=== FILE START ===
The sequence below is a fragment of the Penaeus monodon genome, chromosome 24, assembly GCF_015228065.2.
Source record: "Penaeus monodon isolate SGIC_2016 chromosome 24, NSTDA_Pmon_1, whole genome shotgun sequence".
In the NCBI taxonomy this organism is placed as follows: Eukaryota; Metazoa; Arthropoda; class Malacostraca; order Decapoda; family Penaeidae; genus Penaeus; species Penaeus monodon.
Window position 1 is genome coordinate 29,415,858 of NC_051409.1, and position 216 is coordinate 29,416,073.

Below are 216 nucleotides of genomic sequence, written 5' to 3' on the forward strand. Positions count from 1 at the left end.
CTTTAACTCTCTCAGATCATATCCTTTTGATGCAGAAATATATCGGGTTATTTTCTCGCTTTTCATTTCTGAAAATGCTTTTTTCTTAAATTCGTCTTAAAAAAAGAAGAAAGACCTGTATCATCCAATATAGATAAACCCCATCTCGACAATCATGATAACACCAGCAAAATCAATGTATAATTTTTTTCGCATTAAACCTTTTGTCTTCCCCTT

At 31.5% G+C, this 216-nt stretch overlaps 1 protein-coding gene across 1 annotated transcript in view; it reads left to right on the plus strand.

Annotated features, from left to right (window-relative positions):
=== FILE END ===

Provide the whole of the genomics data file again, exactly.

The sequence below is a fragment of the Penaeus monodon genome, chromosome 24, assembly GCF_015228065.2.
Source record: "Penaeus monodon isolate SGIC_2016 chromosome 24, NSTDA_Pmon_1, whole genome shotgun sequence".
In the NCBI taxonomy this organism is placed as follows: Eukaryota; Metazoa; Arthropoda; class Malacostraca; order Decapoda; family Penaeidae; genus Penaeus; species Penaeus monodon.
Window position 1 is genome coordinate 29,415,858 of NC_051409.1, and position 216 is coordinate 29,416,073.

Below are 216 nucleotides of genomic sequence, written 5' to 3' on the forward strand. Positions count from 1 at the left end.
CTTTAACTCTCTCAGATCATATCCTTTTGATGCAGAAATATATCGGGTTATTTTCTCGCTTTTCATTTCTGAAAATGCTTTTTTCTTAAATTCGTCTTAAAAAAAGAAGAAAGACCTGTATCATCCAATATAGATAAACCCCATCTCGACAATCATGATAACACCAGCAAAATCAATGTATAATTTTTTTCGCATTAAACCTTTTGTCTTCCCCTT

At 31.5% G+C, this 216-nt stretch overlaps 1 protein-coding gene across 1 annotated transcript in view; it reads left to right on the plus strand.

Annotated features, from left to right (window-relative positions):